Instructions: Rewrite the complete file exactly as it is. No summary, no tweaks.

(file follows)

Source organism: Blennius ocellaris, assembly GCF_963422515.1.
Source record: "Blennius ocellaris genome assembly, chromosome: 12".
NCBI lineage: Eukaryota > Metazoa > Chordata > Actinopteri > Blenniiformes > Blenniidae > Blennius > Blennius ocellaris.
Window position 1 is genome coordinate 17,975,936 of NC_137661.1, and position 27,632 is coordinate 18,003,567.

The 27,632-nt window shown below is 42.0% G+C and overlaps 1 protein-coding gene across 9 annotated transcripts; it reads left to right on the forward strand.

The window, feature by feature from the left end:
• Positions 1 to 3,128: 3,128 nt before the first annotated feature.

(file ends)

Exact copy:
Source organism: Blennius ocellaris, assembly GCF_963422515.1.
Source record: "Blennius ocellaris genome assembly, chromosome: 12".
NCBI lineage: Eukaryota > Metazoa > Chordata > Actinopteri > Blenniiformes > Blenniidae > Blennius > Blennius ocellaris.
Window position 1 is genome coordinate 17,975,936 of NC_137661.1, and position 27,632 is coordinate 18,003,567.

The 27,632-nt window shown below is 42.0% G+C and overlaps 1 protein-coding gene across 9 annotated transcripts; it reads left to right on the forward strand.

The window, feature by feature from the left end:
• Positions 1 to 3,128: 3,128 nt before the first annotated feature.